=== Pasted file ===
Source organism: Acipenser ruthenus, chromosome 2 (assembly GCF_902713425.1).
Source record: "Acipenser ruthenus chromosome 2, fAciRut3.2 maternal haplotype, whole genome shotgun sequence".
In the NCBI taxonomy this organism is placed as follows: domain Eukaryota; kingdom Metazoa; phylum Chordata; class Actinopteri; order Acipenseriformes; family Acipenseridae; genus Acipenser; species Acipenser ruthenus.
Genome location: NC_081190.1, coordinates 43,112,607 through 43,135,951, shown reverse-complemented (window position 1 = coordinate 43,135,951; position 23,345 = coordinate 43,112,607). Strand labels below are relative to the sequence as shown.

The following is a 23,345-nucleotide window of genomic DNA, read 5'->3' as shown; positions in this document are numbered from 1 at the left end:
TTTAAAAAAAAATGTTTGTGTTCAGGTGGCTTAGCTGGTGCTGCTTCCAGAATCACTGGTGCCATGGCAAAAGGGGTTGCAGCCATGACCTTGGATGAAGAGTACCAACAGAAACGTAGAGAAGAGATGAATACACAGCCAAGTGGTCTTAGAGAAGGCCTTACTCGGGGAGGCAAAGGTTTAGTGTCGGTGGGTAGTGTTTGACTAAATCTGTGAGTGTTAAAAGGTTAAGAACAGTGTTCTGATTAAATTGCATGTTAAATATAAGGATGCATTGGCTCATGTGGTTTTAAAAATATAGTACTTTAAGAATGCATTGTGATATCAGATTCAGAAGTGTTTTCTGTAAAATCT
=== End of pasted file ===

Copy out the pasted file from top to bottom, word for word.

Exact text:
Source organism: Acipenser ruthenus, chromosome 2 (assembly GCF_902713425.1).
Source record: "Acipenser ruthenus chromosome 2, fAciRut3.2 maternal haplotype, whole genome shotgun sequence".
In the NCBI taxonomy this organism is placed as follows: domain Eukaryota; kingdom Metazoa; phylum Chordata; class Actinopteri; order Acipenseriformes; family Acipenseridae; genus Acipenser; species Acipenser ruthenus.
Genome location: NC_081190.1, coordinates 43,112,607 through 43,135,951, shown reverse-complemented (window position 1 = coordinate 43,135,951; position 23,345 = coordinate 43,112,607). Strand labels below are relative to the sequence as shown.

The following is a 23,345-nucleotide window of genomic DNA, read 5'->3' as shown; positions in this document are numbered from 1 at the left end:
TTTAAAAAAAAATGTTTGTGTTCAGGTGGCTTAGCTGGTGCTGCTTCCAGAATCACTGGTGCCATGGCAAAAGGGGTTGCAGCCATGACCTTGGATGAAGAGTACCAACAGAAACGTAGAGAAGAGATGAATACACAGCCAAGTGGTCTTAGAGAAGGCCTTACTCGGGGAGGCAAAGGTTTAGTGTCGGTGGGTAGTGTTTGACTAAATCTGTGAGTGTTAAAAGGTTAAGAACAGTGTTCTGATTAAATTGCATGTTAAATATAAGGATGCATTGGCTCATGTGGTTTTAAAAATATAGTACTTTAAGAATGCATTGTGATATCAGATTCAGAAGTGTTTTCTGTAAAATCT